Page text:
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United States Patent Application 20170145330
Kind Code A1
Kemmet; Ryan May 25, 2017

METHOD AND SYSTEM FOR CONVERTING FLARE GAS

Abstract

A volume of natural gas including a volume of methane and a volume of other alkanes may be cleaned of the other alkanes using a steam reformer system to create synthesis gas. This synthesis gas may then be combined with hydrogen to produce methane and water.


Inventors: Kemmet; Ryan; (Chandler, AZ)
Applicant:
Name City State Country Type

Advanced Green Innovations, LLC

Chandler

AZ

US
Family ID: 1000002447440
Appl. No.: 15/362598
Filed: November 28, 2016


Related U.S. Patent Documents

Application NumberFiling DatePatent Number
PCT/US15/26510Apr 17, 2015
15362598
62003532May 27, 2014

Current U.S. Class: 1/1
Current CPC Class: C10L 3/08 20130101
International Class: C10L 3/08 20060101 C10L003/08

Claims



1-20. (canceled)

21. A method for controlling a system to clean flare gas, the method comprising: receiving output measurements from the system, the output measurements including one or more of a CO.sub.2 output and a methane output; determining if one or more of the CO.sub.2 output measurement and the methane output measurement are different than a CO.sub.2 output set point and a methane output set point; adjusting one or more of an inlet water flow to at least one steam reformer system and an inlet gas flow to the at least one steam reformer system in response to the CO.sub.2 output set point and a methane output set point being different than the CO.sub.2 output measurement and the methane output measurement; wherein the at least one steam reformer system is configured to: receive a volume of natural gas from the inlet gas flow, the volume of natural gas including a volume of methane and a volume of other alkanes, receive a volume of water from the inlet water flow, and crack at least a portion of the volume of other alkanes from the volume of natural gas to generate synthesis gas from the volume of natural gas and the volume of water.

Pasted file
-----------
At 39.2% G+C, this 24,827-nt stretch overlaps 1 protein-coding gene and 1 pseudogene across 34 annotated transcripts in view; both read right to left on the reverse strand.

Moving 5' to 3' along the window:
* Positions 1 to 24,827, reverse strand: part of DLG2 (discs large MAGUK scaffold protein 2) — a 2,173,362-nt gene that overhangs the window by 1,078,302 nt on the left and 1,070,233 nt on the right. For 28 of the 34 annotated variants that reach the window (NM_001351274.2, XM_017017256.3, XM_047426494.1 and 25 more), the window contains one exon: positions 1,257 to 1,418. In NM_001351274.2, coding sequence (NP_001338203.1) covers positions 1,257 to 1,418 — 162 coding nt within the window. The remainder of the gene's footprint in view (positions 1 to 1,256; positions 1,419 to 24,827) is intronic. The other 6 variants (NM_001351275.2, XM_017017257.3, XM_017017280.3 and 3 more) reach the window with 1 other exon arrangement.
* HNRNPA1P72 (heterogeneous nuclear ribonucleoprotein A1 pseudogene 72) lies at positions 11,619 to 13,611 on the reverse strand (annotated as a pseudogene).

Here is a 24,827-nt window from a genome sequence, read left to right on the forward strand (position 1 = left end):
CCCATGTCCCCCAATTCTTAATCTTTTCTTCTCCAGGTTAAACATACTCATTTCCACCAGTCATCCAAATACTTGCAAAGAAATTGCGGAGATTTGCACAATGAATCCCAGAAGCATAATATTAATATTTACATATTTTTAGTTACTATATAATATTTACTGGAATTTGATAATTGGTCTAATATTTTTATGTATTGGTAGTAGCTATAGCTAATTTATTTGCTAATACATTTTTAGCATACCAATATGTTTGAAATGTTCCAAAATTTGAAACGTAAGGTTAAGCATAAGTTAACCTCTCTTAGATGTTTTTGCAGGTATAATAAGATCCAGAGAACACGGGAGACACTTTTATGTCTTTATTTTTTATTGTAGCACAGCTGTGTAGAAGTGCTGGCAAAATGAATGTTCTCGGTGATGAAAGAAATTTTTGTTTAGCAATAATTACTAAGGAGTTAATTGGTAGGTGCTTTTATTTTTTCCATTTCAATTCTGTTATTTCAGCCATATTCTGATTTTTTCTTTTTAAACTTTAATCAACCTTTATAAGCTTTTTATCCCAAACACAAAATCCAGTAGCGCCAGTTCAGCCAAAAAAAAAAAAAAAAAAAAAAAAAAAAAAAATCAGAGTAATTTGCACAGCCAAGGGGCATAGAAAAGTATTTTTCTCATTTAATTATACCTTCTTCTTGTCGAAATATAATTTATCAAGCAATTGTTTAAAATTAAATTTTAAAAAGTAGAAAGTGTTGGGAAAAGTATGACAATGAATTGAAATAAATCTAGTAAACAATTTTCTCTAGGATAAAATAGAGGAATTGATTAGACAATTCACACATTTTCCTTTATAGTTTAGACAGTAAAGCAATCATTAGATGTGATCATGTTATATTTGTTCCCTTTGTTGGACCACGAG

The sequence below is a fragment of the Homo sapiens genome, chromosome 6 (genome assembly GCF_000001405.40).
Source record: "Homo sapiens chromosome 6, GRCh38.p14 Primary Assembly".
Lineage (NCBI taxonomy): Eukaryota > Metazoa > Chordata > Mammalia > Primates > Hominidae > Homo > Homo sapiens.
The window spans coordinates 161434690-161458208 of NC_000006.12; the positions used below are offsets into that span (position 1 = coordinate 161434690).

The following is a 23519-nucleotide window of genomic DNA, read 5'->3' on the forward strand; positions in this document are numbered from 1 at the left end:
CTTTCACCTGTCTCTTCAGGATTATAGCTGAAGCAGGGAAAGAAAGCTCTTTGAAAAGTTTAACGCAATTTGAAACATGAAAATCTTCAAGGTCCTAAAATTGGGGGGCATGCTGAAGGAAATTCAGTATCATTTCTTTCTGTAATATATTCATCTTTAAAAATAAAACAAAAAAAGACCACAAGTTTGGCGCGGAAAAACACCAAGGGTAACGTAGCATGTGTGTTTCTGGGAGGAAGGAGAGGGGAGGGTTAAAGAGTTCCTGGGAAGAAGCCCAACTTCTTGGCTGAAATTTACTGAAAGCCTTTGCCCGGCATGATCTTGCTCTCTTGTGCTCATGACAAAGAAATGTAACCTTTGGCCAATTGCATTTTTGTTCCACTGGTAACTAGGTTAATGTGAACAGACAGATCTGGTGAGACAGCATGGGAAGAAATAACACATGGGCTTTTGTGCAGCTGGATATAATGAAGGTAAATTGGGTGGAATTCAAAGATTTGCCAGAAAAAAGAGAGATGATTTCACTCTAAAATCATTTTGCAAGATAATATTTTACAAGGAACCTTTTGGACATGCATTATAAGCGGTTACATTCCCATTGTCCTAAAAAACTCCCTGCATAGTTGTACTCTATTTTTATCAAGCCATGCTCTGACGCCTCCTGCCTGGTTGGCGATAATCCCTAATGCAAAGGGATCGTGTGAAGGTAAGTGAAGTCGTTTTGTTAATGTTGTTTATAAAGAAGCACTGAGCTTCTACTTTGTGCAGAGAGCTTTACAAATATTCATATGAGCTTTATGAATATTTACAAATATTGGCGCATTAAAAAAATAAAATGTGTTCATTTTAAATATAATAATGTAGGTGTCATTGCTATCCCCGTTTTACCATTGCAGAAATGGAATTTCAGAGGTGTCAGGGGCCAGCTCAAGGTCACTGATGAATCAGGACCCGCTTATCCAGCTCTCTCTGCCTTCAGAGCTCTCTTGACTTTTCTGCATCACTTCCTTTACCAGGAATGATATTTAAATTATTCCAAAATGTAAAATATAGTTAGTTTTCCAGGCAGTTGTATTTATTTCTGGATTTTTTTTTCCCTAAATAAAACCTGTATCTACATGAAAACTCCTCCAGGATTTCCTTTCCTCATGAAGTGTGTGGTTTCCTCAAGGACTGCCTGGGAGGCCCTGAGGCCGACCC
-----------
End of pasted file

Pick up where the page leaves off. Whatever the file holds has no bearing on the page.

22. The method according to claim 21 further combining the synthesis gas with hydrogen to form methane.

23. The method according to claim 21, wherein the output measurements further include a pressure output.

24. The method according to claim 21, wherein the CO.sub.2 output measurement is higher than the CO.sub.2 output set point and the methane output measurement is lower than the methane output set point.

25. The method according to claim 24, wherein the adjusting the one or more of the inlet water flow to at least one steam reformer system and the inlet gas flow to the at least one steam reformer system in response to the CO.sub.2 output set point and the methane output set point being different than the CO.sub.2 output measurement and the methane output measurement includes decreasing the inlet water flow.

26. The method according to claim 25, further comprising decreasing the inlet gas flow in response to determining that a methane output from the system does not increase.

27. The method according to claim 21, wherein the CO.sub.2 output measurement is higher than the CO.sub.2 output set point and the methane output measurement is higher than the methane output set point.

28. The method according to claim 27, wherein the adjusting the one or more of the inlet water flow to at least one steam reformer system and the inlet gas flow to the at least one steam reformer system in response to the CO.sub.2 output set point and the methane output set point being different than the CO.sub.2 output measurement and the methane output measurement includes decreasing the inlet water flow.

29. The method according to claim 21, wherein the CO.sub.2 output measurement is lower than the CO.sub.2 output set point and the methane output measurement is lower than the methane output set point.